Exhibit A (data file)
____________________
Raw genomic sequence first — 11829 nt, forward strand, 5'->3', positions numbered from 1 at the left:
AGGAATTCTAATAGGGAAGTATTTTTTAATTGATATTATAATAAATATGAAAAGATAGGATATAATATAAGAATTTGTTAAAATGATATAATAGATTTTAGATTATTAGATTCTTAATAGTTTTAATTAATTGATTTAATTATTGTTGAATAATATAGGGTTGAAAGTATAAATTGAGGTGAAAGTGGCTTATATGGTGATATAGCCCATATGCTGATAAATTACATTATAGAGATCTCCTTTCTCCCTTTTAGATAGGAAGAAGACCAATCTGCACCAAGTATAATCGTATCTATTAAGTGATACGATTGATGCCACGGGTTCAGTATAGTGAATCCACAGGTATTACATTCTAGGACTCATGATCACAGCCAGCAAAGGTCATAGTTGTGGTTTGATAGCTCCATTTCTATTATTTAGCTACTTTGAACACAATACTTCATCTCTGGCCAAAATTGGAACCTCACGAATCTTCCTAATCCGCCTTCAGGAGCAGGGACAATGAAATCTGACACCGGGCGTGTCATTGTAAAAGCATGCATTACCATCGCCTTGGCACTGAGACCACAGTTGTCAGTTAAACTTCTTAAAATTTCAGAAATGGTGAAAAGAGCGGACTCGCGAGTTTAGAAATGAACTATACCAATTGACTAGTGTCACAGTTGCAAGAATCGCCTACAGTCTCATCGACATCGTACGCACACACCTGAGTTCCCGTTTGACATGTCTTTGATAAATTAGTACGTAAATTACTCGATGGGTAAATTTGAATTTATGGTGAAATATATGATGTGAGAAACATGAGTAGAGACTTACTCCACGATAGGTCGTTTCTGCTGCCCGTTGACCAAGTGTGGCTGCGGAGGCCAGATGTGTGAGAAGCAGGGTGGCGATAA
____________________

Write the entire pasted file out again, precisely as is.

Raw genomic sequence first — 11829 nt, forward strand, 5'->3', positions numbered from 1 at the left:
AGGAATTCTAATAGGGAAGTATTTTTTAATTGATATTATAATAAATATGAAAAGATAGGATATAATATAAGAATTTGTTAAAATGATATAATAGATTTTAGATTATTAGATTCTTAATAGTTTTAATTAATTGATTTAATTATTGTTGAATAATATAGGGTTGAAAGTATAAATTGAGGTGAAAGTGGCTTATATGGTGATATAGCCCATATGCTGATAAATTACATTATAGAGATCTCCTTTCTCCCTTTTAGATAGGAAGAAGACCAATCTGCACCAAGTATAATCGTATCTATTAAGTGATACGATTGATGCCACGGGTTCAGTATAGTGAATCCACAGGTATTACATTCTAGGACTCATGATCACAGCCAGCAAAGGTCATAGTTGTGGTTTGATAGCTCCATTTCTATTATTTAGCTACTTTGAACACAATACTTCATCTCTGGCCAAAATTGGAACCTCACGAATCTTCCTAATCCGCCTTCAGGAGCAGGGACAATGAAATCTGACACCGGGCGTGTCATTGTAAAAGCATGCATTACCATCGCCTTGGCACTGAGACCACAGTTGTCAGTTAAACTTCTTAAAATTTCAGAAATGGTGAAAAGAGCGGACTCGCGAGTTTAGAAATGAACTATACCAATTGACTAGTGTCACAGTTGCAAGAATCGCCTACAGTCTCATCGACATCGTACGCACACACCTGAGTTCCCGTTTGACATGTCTTTGATAAATTAGTACGTAAATTACTCGATGGGTAAATTTGAATTTATGGTGAAATATATGATGTGAGAAACATGAGTAGAGACTTACTCCACGATAGGTCGTTTCTGCTGCCCGTTGACCAAGTGTGGCTGCGGAGGCCAGATGTGTGAGAAGCAGGGTGGCGATAA